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Product Details

  • ISBN-13: 9780312648701
  • Publisher: St. Martin's Press
  • Publication date: 9/14/2010
  • Pages: 320
  • Sales rank: 1,347,872
  • Product dimensions: 6.30 (w) x 9.30 (h) x 1.20 (d)

Meet the Author

THEA COOPER is an author, playwright, editor and teacher. ARTHUR AINSBERG is an author and financial industry veteran whose successful battle with Hodgkin's disease sparked his interest in medical history.

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Read an Excerpt

ONE

 

Christ Church Cranbrook, Bloomfield Hills, Michigan, 1981

 

On Tuesday, April 28, 1981, Mourners began to Converge on the wet streets around Christ Church Cranbrook in Bloomfield Hills, Michigan. Emerging from their late model cars, they tucked under umbrellas and made their way through the raw spring air toward the carillon bells ringing from the tower. Inside the sanctuary, organ music soared from the south wall of the nave, drawing the eye upward to the intricately carved wood, stone, and brilliant stained glass. As the mourners were ushered into pews, they nodded solemnly to one another; most everyone knew each other. They were gathered to acknowledge the passing of and pay tribute to the remarkable life of a seventy-four-year-old woman who had died three days before. Her name was Elizabeth Hughes Gossett.

Although most of the mourners would likely claim to have known Elizabeth well, only a few people in the church knew just how remarkable her life really was. Dr. Lowell Eklund, dean of continuing education at Oakland University in Rochester, Michigan, rose to the pulpit to deliver the eulogy. He mentioned Elizabeth’s “intellect, wisdom, quiet yet irresistible leadership.” He mentioned her distinguished service as a trustee of her alma mater, Barnard College, in New York City. He said that she, like her father, America’s most famous lawyer, jurist, and politician, had been a lifelong advocate of self-directed scholarship and perpetual inquiry. It was this spirit, he said, that had led her to play an important role in the founding of Oakland University in 1957.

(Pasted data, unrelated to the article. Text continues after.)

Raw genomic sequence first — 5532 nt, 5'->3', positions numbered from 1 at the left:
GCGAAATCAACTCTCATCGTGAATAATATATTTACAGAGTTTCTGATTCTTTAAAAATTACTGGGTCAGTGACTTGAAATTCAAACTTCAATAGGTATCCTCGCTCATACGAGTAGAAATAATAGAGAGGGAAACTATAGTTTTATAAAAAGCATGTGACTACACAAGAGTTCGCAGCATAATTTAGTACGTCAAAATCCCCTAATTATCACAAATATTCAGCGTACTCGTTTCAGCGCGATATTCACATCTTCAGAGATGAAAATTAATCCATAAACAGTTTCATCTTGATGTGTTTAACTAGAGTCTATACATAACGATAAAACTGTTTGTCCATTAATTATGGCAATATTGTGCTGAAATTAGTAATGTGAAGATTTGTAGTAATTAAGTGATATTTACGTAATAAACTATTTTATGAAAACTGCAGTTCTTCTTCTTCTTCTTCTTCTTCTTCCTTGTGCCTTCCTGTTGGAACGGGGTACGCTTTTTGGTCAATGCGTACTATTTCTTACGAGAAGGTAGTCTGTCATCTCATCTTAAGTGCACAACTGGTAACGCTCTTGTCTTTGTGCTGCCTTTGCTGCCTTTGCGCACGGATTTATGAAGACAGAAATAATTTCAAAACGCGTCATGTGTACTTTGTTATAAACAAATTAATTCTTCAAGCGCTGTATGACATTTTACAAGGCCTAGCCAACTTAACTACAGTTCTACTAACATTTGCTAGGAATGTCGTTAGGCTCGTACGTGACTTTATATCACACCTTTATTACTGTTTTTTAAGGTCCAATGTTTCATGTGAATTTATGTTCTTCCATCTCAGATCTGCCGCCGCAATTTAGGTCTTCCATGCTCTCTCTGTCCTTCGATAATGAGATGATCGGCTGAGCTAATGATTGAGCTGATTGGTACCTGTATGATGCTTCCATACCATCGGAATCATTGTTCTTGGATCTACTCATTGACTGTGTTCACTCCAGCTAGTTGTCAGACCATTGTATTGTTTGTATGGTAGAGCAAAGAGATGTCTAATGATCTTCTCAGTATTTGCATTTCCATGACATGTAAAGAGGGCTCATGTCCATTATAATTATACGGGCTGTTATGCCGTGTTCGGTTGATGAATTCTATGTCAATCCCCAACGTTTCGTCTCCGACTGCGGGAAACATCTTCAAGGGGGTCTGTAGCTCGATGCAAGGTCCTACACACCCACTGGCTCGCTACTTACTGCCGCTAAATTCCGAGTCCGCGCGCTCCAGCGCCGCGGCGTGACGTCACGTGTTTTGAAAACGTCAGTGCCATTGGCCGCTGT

Did Eklund know that the circumstances of her early life had forced her to pursue her education as a self-directed and largely solitary endeavor? If he knew, he didn’t say.

As heiress to the legacy of a great American statesman, she carried forth her father’s ideals with “modesty, dignity and grace,” he said. Dr. Eklund described her as “a champion of civil rights in speech, in document and in action.” He went on to say that she had cofounded, with her friend Chief Justice Warren Burger, the Supreme Court Historical Society in 1974. But did Eklund know why this daughter was especially compelled to protect her father’s legacy, of how the great man had risked everything for her sake?

Sitting in the front pew with his smooth, clean hands folded in his lap was William T. Gossett, to whom Elizabeth had been married for fifty years, a former member of the church vestry. Around him were seated their three children, Antoinette, William, and Elizabeth, and next to them were their spouses, Basil, Mary, and Fred, respectively. Also seated in front were the eight grandchildren, the eldest of whom was David Wemyss Denning, son of Antoinette and Basil. In 1981 he was a twenty-four-year-old medical student. Dappled light, steeped in the rich jewel tones of the towering east window, played over the heads of the family like the lightest touch from an invisible hand.

David knew that Eklund would not mention what to his mind was one of the most important and remarkable facts of his grandmother’s life. This fact had also been omitted from his grandmother’s obituaries in The New York Times, The Washington Post, The Los Angeles Times, and the leading Michigan papers. In 1922, Elizabeth Hughes was among the first children to receive an experimental pancreatic extract called insulin. By the time of her death, she had received some 42,000 insulin injections over fifty-eight years, probably more than anyone on earth at that time. And yet, through Elizabeth Gossett’s own steadfast efforts only a few people knew this, and those few were sworn to secrecy.

How ironic to hear Eklund describe Elizabeth as a lover of history; it was a perfect alibi for someone who had made a lifework of obfuscating her own history. This effort had been so successful that Dr. Eklund had no knowledge of the brave, bright spirit whose childhood had been tempered in the crucible of death’s daily and intimate companionship.